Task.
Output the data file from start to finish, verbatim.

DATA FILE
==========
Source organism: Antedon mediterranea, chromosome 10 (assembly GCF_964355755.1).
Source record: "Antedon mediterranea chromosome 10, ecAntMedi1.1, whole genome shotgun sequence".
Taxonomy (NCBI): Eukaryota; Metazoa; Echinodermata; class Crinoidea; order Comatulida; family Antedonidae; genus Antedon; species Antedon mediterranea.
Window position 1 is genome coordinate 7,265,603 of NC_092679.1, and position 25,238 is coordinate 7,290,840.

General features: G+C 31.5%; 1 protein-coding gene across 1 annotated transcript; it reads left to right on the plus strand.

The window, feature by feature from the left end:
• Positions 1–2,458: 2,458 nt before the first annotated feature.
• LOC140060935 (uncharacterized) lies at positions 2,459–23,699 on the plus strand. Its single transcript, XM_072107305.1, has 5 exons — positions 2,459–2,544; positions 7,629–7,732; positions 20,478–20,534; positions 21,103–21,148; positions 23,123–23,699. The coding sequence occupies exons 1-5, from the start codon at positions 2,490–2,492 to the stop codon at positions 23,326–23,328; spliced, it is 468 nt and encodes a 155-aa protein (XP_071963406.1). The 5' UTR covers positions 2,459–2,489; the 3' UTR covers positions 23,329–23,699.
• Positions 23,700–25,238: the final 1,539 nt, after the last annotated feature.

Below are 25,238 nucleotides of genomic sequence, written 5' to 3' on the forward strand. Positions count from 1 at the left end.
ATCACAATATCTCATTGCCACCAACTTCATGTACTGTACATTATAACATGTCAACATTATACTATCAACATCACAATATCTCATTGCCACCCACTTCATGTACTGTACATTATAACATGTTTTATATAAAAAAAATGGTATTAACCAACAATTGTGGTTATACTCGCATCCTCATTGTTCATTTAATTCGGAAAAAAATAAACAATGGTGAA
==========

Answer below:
Source organism: Antedon mediterranea, chromosome 10 (assembly GCF_964355755.1).
Source record: "Antedon mediterranea chromosome 10, ecAntMedi1.1, whole genome shotgun sequence".
Taxonomy (NCBI): Eukaryota; Metazoa; Echinodermata; class Crinoidea; order Comatulida; family Antedonidae; genus Antedon; species Antedon mediterranea.
Window position 1 is genome coordinate 7,265,603 of NC_092679.1, and position 25,238 is coordinate 7,290,840.

General features: G+C 31.5%; 1 protein-coding gene across 1 annotated transcript; it reads left to right on the plus strand.

The window, feature by feature from the left end:
• Positions 1–2,458: 2,458 nt before the first annotated feature.
• LOC140060935 (uncharacterized) lies at positions 2,459–23,699 on the plus strand. Its single transcript, XM_072107305.1, has 5 exons — positions 2,459–2,544; positions 7,629–7,732; positions 20,478–20,534; positions 21,103–21,148; positions 23,123–23,699. The coding sequence occupies exons 1-5, from the start codon at positions 2,490–2,492 to the stop codon at positions 23,326–23,328; spliced, it is 468 nt and encodes a 155-aa protein (XP_071963406.1). The 5' UTR covers positions 2,459–2,489; the 3' UTR covers positions 23,329–23,699.
• Positions 23,700–25,238: the final 1,539 nt, after the last annotated feature.

Below are 25,238 nucleotides of genomic sequence, written 5' to 3' on the forward strand. Positions count from 1 at the left end.
ATCACAATATCTCATTGCCACCAACTTCATGTACTGTACATTATAACATGTCAACATTATACTATCAACATCACAATATCTCATTGCCACCCACTTCATGTACTGTACATTATAACATGTTTTATATAAAAAAAATGGTATTAACCAACAATTGTGGTTATACTCGCATCCTCATTGTTCATTTAATTCGGAAAAAAATAAACAATGGTGAA